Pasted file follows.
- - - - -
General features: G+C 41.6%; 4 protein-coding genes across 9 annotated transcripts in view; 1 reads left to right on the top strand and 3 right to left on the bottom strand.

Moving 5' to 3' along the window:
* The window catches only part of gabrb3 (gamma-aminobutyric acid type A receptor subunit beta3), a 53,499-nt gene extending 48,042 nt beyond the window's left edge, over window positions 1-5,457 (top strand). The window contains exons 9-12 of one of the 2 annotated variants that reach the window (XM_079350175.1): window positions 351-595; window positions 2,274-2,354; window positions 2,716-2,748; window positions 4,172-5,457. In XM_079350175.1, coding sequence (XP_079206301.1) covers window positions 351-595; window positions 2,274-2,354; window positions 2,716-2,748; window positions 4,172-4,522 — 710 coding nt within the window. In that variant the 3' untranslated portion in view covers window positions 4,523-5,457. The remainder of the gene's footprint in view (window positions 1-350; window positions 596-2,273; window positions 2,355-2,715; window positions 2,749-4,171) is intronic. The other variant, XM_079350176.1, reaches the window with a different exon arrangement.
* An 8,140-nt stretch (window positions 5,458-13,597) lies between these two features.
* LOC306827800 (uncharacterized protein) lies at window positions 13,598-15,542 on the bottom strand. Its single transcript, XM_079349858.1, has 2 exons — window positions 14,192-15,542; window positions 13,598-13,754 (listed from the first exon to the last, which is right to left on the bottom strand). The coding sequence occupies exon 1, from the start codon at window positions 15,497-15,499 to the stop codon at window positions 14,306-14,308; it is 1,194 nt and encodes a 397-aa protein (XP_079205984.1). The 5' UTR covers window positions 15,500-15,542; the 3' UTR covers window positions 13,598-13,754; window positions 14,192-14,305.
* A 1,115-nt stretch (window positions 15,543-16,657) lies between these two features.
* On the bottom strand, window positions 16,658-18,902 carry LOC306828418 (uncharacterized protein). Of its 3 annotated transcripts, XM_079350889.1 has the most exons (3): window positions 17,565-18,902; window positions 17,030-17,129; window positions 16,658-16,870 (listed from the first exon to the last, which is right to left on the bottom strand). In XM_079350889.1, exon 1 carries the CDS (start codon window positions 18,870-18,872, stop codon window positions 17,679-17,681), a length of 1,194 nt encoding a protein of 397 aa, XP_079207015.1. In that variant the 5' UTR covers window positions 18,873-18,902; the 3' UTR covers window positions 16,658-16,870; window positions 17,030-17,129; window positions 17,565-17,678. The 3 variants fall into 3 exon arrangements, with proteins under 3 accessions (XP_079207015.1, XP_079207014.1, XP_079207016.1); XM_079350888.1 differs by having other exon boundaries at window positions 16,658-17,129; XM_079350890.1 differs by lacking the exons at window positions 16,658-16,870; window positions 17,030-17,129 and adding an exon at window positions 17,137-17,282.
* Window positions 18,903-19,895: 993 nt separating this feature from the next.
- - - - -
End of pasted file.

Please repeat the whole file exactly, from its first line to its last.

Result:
General features: G+C 41.6%; 4 protein-coding genes across 9 annotated transcripts in view; 1 reads left to right on the top strand and 3 right to left on the bottom strand.

Moving 5' to 3' along the window:
* The window catches only part of gabrb3 (gamma-aminobutyric acid type A receptor subunit beta3), a 53,499-nt gene extending 48,042 nt beyond the window's left edge, over window positions 1-5,457 (top strand). The window contains exons 9-12 of one of the 2 annotated variants that reach the window (XM_079350175.1): window positions 351-595; window positions 2,274-2,354; window positions 2,716-2,748; window positions 4,172-5,457. In XM_079350175.1, coding sequence (XP_079206301.1) covers window positions 351-595; window positions 2,274-2,354; window positions 2,716-2,748; window positions 4,172-4,522 — 710 coding nt within the window. In that variant the 3' untranslated portion in view covers window positions 4,523-5,457. The remainder of the gene's footprint in view (window positions 1-350; window positions 596-2,273; window positions 2,355-2,715; window positions 2,749-4,171) is intronic. The other variant, XM_079350176.1, reaches the window with a different exon arrangement.
* An 8,140-nt stretch (window positions 5,458-13,597) lies between these two features.
* LOC306827800 (uncharacterized protein) lies at window positions 13,598-15,542 on the bottom strand. Its single transcript, XM_079349858.1, has 2 exons — window positions 14,192-15,542; window positions 13,598-13,754 (listed from the first exon to the last, which is right to left on the bottom strand). The coding sequence occupies exon 1, from the start codon at window positions 15,497-15,499 to the stop codon at window positions 14,306-14,308; it is 1,194 nt and encodes a 397-aa protein (XP_079205984.1). The 5' UTR covers window positions 15,500-15,542; the 3' UTR covers window positions 13,598-13,754; window positions 14,192-14,305.
* A 1,115-nt stretch (window positions 15,543-16,657) lies between these two features.
* On the bottom strand, window positions 16,658-18,902 carry LOC306828418 (uncharacterized protein). Of its 3 annotated transcripts, XM_079350889.1 has the most exons (3): window positions 17,565-18,902; window positions 17,030-17,129; window positions 16,658-16,870 (listed from the first exon to the last, which is right to left on the bottom strand). In XM_079350889.1, exon 1 carries the CDS (start codon window positions 18,870-18,872, stop codon window positions 17,679-17,681), a length of 1,194 nt encoding a protein of 397 aa, XP_079207015.1. In that variant the 5' UTR covers window positions 18,873-18,902; the 3' UTR covers window positions 16,658-16,870; window positions 17,030-17,129; window positions 17,565-17,678. The 3 variants fall into 3 exon arrangements, with proteins under 3 accessions (XP_079207015.1, XP_079207014.1, XP_079207016.1); XM_079350888.1 differs by having other exon boundaries at window positions 16,658-17,129; XM_079350890.1 differs by lacking the exons at window positions 16,658-16,870; window positions 17,030-17,129 and adding an exon at window positions 17,137-17,282.
* Window positions 18,903-19,895: 993 nt separating this feature from the next.